Thursday, July 8, 2010

Without the Three Bears, Part 1

Author Stephen Covey, when asked, said he could sum up all his teachings in the phrase "Seek first to understand before being understood."Now that I'm an avid fan of his, I've begun to examine the strange and meandering course my own thought processes, and the books that nurtured them, have run.

In High School where I first came to faith my earliest sources of Christian education were charismatic, borderline pentecostal in origin. I believe you can hear the crackle of Holy Ghost fire in my truest, most honest and heart-felt congregational prayers. I'm greatly indebted to that line of ecclesiology for teaching me movement (rhythm), laughter, and ecstasy.

But Goldilocks found the porridge too... unsatisfying. She wanted something more wholesome, more complete in her meal.

In College, my mind began to open. Seth Godin often writes about how terrible the classroom is for fostering creativity and individuality but I'm a little more gentle in my stance. In college, I began to take my first steps and found the courage to acknowledge my intelligence. My movement towards Reformed theology was no coincidence. The Charismatic environment I grew up in often demeaned the mind and the products of the mind, often setting them in opposition to "the heart" which was the domain of things Spiritual. Once, I did sit in on a conversation with two brothers who spoke otherwise but their actions told me no different. The more frequently a Christian group or person invokes the answer "You can ask Jesus yourself when you meet him." the more suspicion you should cast upon them. In college, my doubts about the argument structures that the Charismatics often used couldn't be contained any longer once I began to really excel in philosophy classes.

Those classes didn't teach me much I couldn't find on Wikipedia. What they did however was provide me with an outlet to exercise the abilities I had used in every other area of life but spirituality. Oftentimes, this outburst of mental activity leads many to abandon the faith. And why not? Wouldn't you feel betrayed, duped, deluded if you had to lead a life without rationality, relying on your intuition for "a move of the Spirit?"

But I didn't abandon the faith because as I was taking one foot off of charismaticism, it was settling upon the rock of Reformed theology. A few posts ago, I wrote about how I needed to break with the tradition. In many ways, I have but that was another post. Here I want to thank Reformed theology for teaching me how to read Scripture correctly and how to put the pieces together with integrity. Instead of haphazardly jumbling disparate verses together and sprinkling in anecdotes like the preachers I had previously known, as good as their intentions were, I grew in my understanding of exegetics and hermeneutics. I was able to use my mind to reach the ends of theology, question method, approach, bias and intent. I found a place where they respected the fact that my feelings about the text had little connection to the meaning, purpose and structure of a text.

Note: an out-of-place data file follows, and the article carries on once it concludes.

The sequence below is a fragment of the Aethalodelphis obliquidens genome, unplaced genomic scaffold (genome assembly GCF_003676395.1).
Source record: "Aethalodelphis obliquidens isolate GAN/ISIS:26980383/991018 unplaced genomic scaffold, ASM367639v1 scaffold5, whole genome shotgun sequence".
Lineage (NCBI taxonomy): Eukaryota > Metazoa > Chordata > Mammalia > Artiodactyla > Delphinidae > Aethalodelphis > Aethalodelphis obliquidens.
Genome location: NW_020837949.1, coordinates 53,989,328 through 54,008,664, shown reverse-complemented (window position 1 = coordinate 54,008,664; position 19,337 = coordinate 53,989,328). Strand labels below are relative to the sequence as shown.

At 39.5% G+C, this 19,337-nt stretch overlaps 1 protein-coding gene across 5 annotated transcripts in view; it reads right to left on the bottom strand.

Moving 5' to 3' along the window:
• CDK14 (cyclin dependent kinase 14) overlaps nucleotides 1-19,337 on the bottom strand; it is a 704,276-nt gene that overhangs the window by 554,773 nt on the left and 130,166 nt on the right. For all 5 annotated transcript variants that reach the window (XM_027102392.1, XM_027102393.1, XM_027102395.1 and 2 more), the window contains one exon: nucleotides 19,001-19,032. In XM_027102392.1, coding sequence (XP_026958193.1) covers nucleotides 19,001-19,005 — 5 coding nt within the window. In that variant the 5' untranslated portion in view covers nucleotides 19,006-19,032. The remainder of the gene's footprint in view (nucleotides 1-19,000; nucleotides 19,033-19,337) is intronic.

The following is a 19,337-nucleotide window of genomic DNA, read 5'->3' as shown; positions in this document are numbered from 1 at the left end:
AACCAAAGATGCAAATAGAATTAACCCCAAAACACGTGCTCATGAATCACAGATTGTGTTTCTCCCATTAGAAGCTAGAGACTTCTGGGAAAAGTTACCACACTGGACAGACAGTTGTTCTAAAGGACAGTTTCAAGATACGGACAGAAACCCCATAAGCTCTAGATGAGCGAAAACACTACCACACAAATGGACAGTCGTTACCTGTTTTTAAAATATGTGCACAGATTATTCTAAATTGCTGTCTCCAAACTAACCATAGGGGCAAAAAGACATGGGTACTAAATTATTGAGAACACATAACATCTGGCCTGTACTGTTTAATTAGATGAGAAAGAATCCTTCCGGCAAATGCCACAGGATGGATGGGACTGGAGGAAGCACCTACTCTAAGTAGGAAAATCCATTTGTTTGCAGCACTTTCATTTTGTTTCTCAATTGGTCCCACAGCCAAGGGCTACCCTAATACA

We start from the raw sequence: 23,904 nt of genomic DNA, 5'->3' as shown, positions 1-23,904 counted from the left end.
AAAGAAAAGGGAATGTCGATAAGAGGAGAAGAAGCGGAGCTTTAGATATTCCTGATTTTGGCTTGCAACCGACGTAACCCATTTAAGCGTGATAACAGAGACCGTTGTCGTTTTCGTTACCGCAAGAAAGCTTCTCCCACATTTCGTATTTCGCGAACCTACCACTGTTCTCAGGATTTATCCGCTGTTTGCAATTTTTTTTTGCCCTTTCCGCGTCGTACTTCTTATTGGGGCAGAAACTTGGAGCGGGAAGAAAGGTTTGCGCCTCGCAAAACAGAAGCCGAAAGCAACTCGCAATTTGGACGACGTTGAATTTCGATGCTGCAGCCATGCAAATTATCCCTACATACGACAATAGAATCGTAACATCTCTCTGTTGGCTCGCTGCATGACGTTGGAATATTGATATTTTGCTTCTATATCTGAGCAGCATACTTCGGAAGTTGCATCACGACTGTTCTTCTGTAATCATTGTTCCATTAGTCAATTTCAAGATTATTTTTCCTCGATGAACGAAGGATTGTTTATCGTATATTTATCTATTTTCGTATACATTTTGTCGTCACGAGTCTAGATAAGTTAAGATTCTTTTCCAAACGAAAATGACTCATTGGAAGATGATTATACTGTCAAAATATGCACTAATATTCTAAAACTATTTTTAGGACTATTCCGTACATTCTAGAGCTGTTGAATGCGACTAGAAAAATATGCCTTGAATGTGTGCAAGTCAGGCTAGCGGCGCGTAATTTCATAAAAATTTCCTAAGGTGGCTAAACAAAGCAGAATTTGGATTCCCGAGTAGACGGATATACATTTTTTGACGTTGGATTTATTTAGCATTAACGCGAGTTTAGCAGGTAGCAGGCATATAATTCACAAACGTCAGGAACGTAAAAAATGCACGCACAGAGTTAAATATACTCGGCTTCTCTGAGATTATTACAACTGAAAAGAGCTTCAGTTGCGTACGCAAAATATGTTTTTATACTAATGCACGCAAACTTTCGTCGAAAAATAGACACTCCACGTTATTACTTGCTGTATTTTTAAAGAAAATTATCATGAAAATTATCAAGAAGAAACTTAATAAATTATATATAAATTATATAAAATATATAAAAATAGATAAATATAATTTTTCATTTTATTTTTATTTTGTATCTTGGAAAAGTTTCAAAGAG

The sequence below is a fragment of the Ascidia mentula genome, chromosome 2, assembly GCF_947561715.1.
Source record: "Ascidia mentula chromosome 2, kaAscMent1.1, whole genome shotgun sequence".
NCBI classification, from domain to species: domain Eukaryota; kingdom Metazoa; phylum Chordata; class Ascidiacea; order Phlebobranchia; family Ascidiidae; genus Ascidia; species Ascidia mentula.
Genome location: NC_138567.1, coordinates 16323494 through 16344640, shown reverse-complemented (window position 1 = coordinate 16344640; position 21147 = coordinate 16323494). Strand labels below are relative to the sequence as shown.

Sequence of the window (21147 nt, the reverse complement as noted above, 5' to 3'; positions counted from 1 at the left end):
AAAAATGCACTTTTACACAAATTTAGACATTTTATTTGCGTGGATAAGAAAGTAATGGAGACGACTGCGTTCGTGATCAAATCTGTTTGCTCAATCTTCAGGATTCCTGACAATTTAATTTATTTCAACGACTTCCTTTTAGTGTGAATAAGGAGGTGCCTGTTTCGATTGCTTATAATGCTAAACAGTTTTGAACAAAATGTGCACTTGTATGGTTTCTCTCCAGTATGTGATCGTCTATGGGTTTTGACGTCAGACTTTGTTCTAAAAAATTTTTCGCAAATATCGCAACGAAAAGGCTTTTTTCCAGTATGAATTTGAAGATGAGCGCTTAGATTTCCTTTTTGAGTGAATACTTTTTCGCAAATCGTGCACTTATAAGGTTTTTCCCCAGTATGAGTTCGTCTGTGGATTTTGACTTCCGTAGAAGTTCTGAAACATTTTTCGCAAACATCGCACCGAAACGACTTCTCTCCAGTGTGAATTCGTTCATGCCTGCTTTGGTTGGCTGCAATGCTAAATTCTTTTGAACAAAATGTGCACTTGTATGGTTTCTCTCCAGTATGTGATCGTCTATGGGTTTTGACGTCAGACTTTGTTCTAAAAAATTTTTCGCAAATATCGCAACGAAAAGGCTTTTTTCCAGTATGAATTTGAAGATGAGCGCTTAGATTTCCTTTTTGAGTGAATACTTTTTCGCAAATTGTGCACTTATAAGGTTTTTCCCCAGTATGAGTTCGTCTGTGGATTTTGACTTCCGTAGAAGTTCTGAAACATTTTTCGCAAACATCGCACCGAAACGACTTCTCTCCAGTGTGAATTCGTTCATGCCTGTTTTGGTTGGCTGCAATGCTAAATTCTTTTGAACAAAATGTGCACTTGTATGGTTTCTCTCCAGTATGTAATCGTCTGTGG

But my zeal and fire dimmed. I could wax more eloquently about the sublime glories of Christ but my flame grew tired and weary. Not only did I lose some of what I previously had, the hole in my heart only filled by the barest of circumferences.

Goldilocks tried the next batch of porridge and found this one too bland. She tried adding cinnamon, but the cinnamon lost its color and flavor as soon as it touched the pale, flavorless paste in the bowl. Reading the nutrition label though did encourage her to some degree. It wasn't a degree to which she would willingly eat another bowl of this slop though.

During the Reformed period of my life I fought vigorously against the Joel Osteen way of Christianity as well as the "Name it and claim it"/ "Health and Wealth"/ "Prosperity Gospel" preachers. I believed back then that materially focused Christianity was a doomed Christianity. Real faith is about the immaterial, about union with Christ, the rational-mystical.

And now as we've reached this part of the story, I can't tell you how flummoxed Goldilocks is to be having eggs benedict and mimosa's for breakfast. She's relishing each bite and now she's waving for the waiter to come and bring another round. She hasn't eaten like this for ages!

One of the most private struggles I've been having is how materially and temporally based my Christianity has become. I won't lie that this has also been the most joyous time of my life. Should a man struggle with the fact that he's experiencing joy? I've been wanting to make the phrase "Your best life now" for a long time and it makes me doubly shamed inside. First and foremost, Osteen beat me to it. Secondly, I love the phrase.

The genesis of the sentence comes not from the slick-haired, toothy smile of that megachurch fleecer, but from a quote of Ayn Rand's: "Ask yourself whether the dream of heaven and greatness should be waiting for us in our graves -- or whether it should be ours here and now on this earth."

I simply can't find any reason not to have my best life now.

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